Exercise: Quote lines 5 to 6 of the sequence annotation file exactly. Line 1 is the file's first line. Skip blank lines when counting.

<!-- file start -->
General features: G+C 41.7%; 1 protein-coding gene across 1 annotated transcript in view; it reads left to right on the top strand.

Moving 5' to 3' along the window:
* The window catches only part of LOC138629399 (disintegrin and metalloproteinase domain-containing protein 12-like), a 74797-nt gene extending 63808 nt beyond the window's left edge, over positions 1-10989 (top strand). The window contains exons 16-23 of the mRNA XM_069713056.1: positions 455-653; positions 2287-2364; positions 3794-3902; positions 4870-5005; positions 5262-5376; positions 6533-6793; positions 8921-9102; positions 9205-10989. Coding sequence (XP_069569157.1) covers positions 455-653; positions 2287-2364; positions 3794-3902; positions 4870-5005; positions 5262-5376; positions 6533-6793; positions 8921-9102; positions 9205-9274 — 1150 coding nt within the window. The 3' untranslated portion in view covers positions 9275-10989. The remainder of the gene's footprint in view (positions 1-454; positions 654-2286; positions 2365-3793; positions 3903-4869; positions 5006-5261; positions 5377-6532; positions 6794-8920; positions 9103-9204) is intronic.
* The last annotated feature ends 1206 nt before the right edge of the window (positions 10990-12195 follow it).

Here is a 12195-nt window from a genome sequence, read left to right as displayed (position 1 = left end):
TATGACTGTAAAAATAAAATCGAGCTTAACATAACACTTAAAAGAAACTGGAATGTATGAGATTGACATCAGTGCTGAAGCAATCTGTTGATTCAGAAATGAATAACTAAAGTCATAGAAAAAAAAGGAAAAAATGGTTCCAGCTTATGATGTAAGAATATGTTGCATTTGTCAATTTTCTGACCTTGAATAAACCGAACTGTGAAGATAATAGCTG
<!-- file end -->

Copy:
Here is a 12195-nt window from a genome sequence, read left to right as displayed (position 1 = left end):
TATGACTGTAAAAATAAAATCGAGCTTAACATAACACTTAAAAGAAACTGGAATGTATGAGATTGACATCAGTGCTGAAGCAATCTGTTGATTCAGAAATGAATAACTAAAGTCATAGAAAAAAAAGGAAAAAATGGTTCCAGCTTATGATGTAAGAATATGTTGCATTTGTCAATTTTCTGACCTTGAATAAACCGAACTGTGAAGATAATAGCTG